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Describing a turbo as gone bad doesn't adequately describe what happened to it and why. A turbo is a very strong and reliable bit of equipment that will give long service as long as it isn't abused. Assuming you didn't abuse it there will be a reason why it failed and it is important to discover the reason and if possible rectify the fault before or during the turbo replacement.
When replacing a turbo it is best practice to change the engine oil and filter and verify there is a good supply to the turbo and the drain back into the oil pan is clear. The intake must be checked and thoroughly cleaned of any and all foreign objects along with all the high and low pressure trunking and the intercooler. If the old turbo broke up it is important all the bits are found - because if part of the compressor is missing it could have been ingested by the engine or is perhaps lodged in the manifold or a port waiting to cause further expensive damage and inconvenience...
If the turbo went bad because of bearing and seal failure there could be quite a lot of oil in the exhaust system. If there is, it can take quite a long time for it to disappear. If you analysed the reason for the turbo failure correctly and fitted the replacement using best practice and the engine is running ok, you can be confident the smoke and oil drops will eventually clear. You should of course confine your driving to quiet country roads until it does.
Turbo manifold, blow off valve, waste gate, intercooler, turbo timer, piggyback or standalone ECU, most likely an all new exhaust system, new intake, filter. An oil cooler may be needed, as those turbo chargers are most likely cooled and lubricated by the oil in the engine, needing to be piped through the turbo itself.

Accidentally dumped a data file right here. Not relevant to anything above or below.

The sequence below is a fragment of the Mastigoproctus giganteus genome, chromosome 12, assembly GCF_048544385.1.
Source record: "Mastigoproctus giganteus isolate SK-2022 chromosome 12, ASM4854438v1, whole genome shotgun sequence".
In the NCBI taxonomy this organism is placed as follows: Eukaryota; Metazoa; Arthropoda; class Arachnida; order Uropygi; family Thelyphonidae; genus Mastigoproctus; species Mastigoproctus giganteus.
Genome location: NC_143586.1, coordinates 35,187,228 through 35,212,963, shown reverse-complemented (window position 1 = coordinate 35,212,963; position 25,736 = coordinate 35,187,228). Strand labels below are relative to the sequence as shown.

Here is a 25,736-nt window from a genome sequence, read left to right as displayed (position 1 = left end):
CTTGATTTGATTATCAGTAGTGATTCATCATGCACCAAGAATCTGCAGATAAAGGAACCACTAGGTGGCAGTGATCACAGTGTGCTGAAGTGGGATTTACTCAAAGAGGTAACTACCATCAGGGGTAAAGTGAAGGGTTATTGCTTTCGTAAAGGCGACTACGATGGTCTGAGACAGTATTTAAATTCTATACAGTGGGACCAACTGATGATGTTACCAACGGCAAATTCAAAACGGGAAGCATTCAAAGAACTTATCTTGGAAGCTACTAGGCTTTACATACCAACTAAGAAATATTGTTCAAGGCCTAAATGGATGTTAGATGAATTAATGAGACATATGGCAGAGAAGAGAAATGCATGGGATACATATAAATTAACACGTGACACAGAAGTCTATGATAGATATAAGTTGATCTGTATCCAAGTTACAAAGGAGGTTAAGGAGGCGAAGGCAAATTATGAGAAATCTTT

1. First you need to find a matched turbo exhasut manifold.
2. Then you can find the position for the turbo once you have fitted the exhaust manifold.
3. You will heed to remove the radiator for now as the mounting position for this may need modifying also.
4. You will then need to get a oil supply line made up and fit this once turbo is fitted.
5. Run all your intercooler and inlet tract piping and your in business.
6. remount your radiator.
That should give you a very quick idea of what needs to be done, of course the job is going to take you longer.
the information is from the air sencoir onthe cat see exhaust. if you have a turbo .check hose from turbo to intercooler and clean check hose from intercooler to inlet manafold and clean if oil water mix found clean and check intercooler you may find oil and water mix
it sounds like your turbo has packed in firstly the oil seal in your turbo has failed thats why ur seeing oil from exhaust & the whistling from turbo is the vanes in turbo breaking up so i would advise not to use car until new turbo is fitted & inter cooler pipes and inter cooler itself are checked & cleaned for swarf from turbo you can check turbo by disconnecting turbo pipe &inspecting turbo vanes (fins) to see if broken up or any damage to chamber.
from what you describe re turbo and blue smoke then you say impellor is loose?? this soundslike the tubo has failed because the oil seals have gone allowing oil loss to bearings due to entering the induction/manifold you will req a recon or new turbo and if yours is intercooled then the intercooler will req cleaning as will ind hoses when work is completed the smoke will be evident for a while due to exhaust system contamination especially catalytic ? i'm afraid these components are expensive and not really diy